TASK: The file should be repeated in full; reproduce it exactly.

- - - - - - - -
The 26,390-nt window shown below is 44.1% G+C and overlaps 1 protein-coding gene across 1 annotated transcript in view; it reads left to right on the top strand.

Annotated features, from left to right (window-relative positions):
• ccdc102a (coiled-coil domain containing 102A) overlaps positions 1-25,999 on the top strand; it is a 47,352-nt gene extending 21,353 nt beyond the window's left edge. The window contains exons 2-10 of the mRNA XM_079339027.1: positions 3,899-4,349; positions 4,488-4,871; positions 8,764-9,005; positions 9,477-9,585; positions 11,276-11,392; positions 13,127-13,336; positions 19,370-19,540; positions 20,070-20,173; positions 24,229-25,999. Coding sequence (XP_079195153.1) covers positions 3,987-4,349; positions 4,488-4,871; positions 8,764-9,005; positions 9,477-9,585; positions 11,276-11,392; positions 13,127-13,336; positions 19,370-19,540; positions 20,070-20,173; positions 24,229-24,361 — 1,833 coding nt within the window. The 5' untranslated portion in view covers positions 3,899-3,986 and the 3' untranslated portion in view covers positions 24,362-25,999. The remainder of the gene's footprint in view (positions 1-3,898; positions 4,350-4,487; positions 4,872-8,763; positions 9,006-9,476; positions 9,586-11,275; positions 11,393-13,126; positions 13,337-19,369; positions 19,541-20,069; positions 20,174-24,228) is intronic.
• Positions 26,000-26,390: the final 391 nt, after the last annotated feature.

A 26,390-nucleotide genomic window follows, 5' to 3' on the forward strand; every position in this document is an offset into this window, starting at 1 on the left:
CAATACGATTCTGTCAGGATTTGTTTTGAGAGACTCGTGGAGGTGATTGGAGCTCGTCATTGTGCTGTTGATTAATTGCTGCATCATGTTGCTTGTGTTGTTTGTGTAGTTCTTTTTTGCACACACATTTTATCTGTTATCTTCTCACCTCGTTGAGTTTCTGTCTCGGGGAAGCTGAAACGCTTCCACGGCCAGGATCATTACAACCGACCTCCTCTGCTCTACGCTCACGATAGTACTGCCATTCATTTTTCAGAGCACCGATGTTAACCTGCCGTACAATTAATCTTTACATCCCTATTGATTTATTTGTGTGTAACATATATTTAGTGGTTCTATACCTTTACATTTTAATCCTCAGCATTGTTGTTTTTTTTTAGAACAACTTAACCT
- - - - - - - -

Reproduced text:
The 26,390-nt window shown below is 44.1% G+C and overlaps 1 protein-coding gene across 1 annotated transcript in view; it reads left to right on the top strand.

Annotated features, from left to right (window-relative positions):
• ccdc102a (coiled-coil domain containing 102A) overlaps positions 1-25,999 on the top strand; it is a 47,352-nt gene extending 21,353 nt beyond the window's left edge. The window contains exons 2-10 of the mRNA XM_079339027.1: positions 3,899-4,349; positions 4,488-4,871; positions 8,764-9,005; positions 9,477-9,585; positions 11,276-11,392; positions 13,127-13,336; positions 19,370-19,540; positions 20,070-20,173; positions 24,229-25,999. Coding sequence (XP_079195153.1) covers positions 3,987-4,349; positions 4,488-4,871; positions 8,764-9,005; positions 9,477-9,585; positions 11,276-11,392; positions 13,127-13,336; positions 19,370-19,540; positions 20,070-20,173; positions 24,229-24,361 — 1,833 coding nt within the window. The 5' untranslated portion in view covers positions 3,899-3,986 and the 3' untranslated portion in view covers positions 24,362-25,999. The remainder of the gene's footprint in view (positions 1-3,898; positions 4,350-4,487; positions 4,872-8,763; positions 9,006-9,476; positions 9,586-11,275; positions 11,393-13,126; positions 13,337-19,369; positions 19,541-20,069; positions 20,174-24,228) is intronic.
• Positions 26,000-26,390: the final 391 nt, after the last annotated feature.

A 26,390-nucleotide genomic window follows, 5' to 3' on the forward strand; every position in this document is an offset into this window, starting at 1 on the left:
CAATACGATTCTGTCAGGATTTGTTTTGAGAGACTCGTGGAGGTGATTGGAGCTCGTCATTGTGCTGTTGATTAATTGCTGCATCATGTTGCTTGTGTTGTTTGTGTAGTTCTTTTTTGCACACACATTTTATCTGTTATCTTCTCACCTCGTTGAGTTTCTGTCTCGGGGAAGCTGAAACGCTTCCACGGCCAGGATCATTACAACCGACCTCCTCTGCTCTACGCTCACGATAGTACTGCCATTCATTTTTCAGAGCACCGATGTTAACCTGCCGTACAATTAATCTTTACATCCCTATTGATTTATTTGTGTGTAACATATATTTAGTGGTTCTATACCTTTACATTTTAATCCTCAGCATTGTTGTTTTTTTTTAGAACAACTTAACCT